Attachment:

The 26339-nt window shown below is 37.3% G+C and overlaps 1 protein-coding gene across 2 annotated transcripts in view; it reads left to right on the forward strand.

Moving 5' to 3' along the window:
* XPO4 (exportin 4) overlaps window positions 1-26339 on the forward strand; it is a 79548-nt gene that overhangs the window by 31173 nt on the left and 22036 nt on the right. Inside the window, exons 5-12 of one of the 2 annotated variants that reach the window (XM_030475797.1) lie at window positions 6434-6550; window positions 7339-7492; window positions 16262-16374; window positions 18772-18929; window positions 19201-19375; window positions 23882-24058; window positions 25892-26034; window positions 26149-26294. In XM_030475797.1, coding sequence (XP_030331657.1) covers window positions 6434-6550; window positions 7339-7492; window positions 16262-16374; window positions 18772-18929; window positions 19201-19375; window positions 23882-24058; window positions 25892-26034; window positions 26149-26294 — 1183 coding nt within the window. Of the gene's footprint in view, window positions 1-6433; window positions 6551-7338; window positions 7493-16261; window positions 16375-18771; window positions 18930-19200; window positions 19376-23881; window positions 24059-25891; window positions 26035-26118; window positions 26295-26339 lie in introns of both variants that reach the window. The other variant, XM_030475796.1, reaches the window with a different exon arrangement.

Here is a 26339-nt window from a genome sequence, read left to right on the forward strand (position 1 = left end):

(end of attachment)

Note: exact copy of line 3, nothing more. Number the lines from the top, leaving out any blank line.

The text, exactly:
* XPO4 (exportin 4) overlaps window positions 1-26339 on the forward strand; it is a 79548-nt gene that overhangs the window by 31173 nt on the left and 22036 nt on the right. Inside the window, exons 5-12 of one of the 2 annotated variants that reach the window (XM_030475797.1) lie at window positions 6434-6550; window positions 7339-7492; window positions 16262-16374; window positions 18772-18929; window positions 19201-19375; window positions 23882-24058; window positions 25892-26034; window positions 26149-26294. In XM_030475797.1, coding sequence (XP_030331657.1) covers window positions 6434-6550; window positions 7339-7492; window positions 16262-16374; window positions 18772-18929; window positions 19201-19375; window positions 23882-24058; window positions 25892-26034; window positions 26149-26294 — 1183 coding nt within the window. Of the gene's footprint in view, window positions 1-6433; window positions 6551-7338; window positions 7493-16261; window positions 16375-18771; window positions 18930-19200; window positions 19376-23881; window positions 24059-25891; window positions 26035-26118; window positions 26295-26339 lie in introns of both variants that reach the window. The other variant, XM_030475796.1, reaches the window with a different exon arrangement.